In its first 25 years, the Clinical Law Review (CLR) provided a ground-breaking foundation to build a scholarly field inspired and informed by clinical work and to legitimate that scholarship within the academy. The CLR broadened the window for clinicians to put their work in a wider context of other clinicians' experience, and with that context and comparison, to build theory from this common body of endeavor.
As Part I describes, 12 of the CLR's 404 works in its 25-year history include voices from outside the United States. While some countries' clinical education history is as old, or older, than that of the United States, clinical education did not have a foothold in many parts of the world when the CLR was born in 1994. Even where programs existed, clinical writing elsewhere, as in the United States, could be described as fledgling. The last 25 years, though, have seen a tremendous expansion of clinical education worldwide. With the clinical world's enlargement, scholarship arising outside the United States has blossomed and is growing at an accelerating pace. The CLR has had both direct and indirect effects in inspiring the body of international clinical writing.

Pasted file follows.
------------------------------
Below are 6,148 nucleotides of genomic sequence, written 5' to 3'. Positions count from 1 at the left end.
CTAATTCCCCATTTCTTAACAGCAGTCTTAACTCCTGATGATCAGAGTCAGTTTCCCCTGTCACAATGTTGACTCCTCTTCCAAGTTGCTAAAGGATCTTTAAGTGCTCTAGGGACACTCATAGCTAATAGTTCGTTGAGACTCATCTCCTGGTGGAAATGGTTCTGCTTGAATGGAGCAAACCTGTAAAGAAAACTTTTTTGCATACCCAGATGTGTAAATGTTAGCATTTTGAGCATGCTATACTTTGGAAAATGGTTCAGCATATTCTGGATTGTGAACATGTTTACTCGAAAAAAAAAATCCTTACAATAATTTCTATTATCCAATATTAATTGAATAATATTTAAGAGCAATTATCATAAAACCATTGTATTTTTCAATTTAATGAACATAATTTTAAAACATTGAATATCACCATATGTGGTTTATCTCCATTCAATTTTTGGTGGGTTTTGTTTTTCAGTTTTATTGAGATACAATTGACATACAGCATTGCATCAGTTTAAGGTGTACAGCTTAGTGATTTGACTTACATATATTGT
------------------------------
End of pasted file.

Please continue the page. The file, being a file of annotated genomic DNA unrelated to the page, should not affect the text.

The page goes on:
Part II inventories recent books and journals from around the globe that document the spread of clinical education and explore alternative models and ways of thinking about it. Hearing voices from outside our home country and culture enables us to see our own experience differently and gain a more critical and conceptual perspective. Busy CLR readers would be helped by some gateways to work of interest from outside the United States. In addition, if the CLR is to be a journal of more than the U.S. clinical experience, it needs a lens that looks beyond U.S. borders now that clinical experience and scholarship elsewhere are burgeoning.
Differences in language, cultural knowledge, and scholarly style complicate cross-national endeavors. The CLR's role in publishing a top academic journal and nurturing U.S. clinicians' writing will continue to take significant resources in time and otherwise. Part III seeks to open a brainstorming process among U.S. and international clinicians and organizations supporting clinical education about initiatives that various actors could take to enhance the richness of clinical writing and accessibility of our mutual experience. Part III suggests roles that the CLR might play in that process but also considers contributions individuals can make, roles for other entities, and types of cooperation that could enhance the quantity, quality, and diversity of international scholarship.
Leah Wortham, Strengthening the International Clinical Scholarly Community: Opportunities for the Clinical Law Review and Beyond, 26 CLINICAL L. REV. 393 (2019).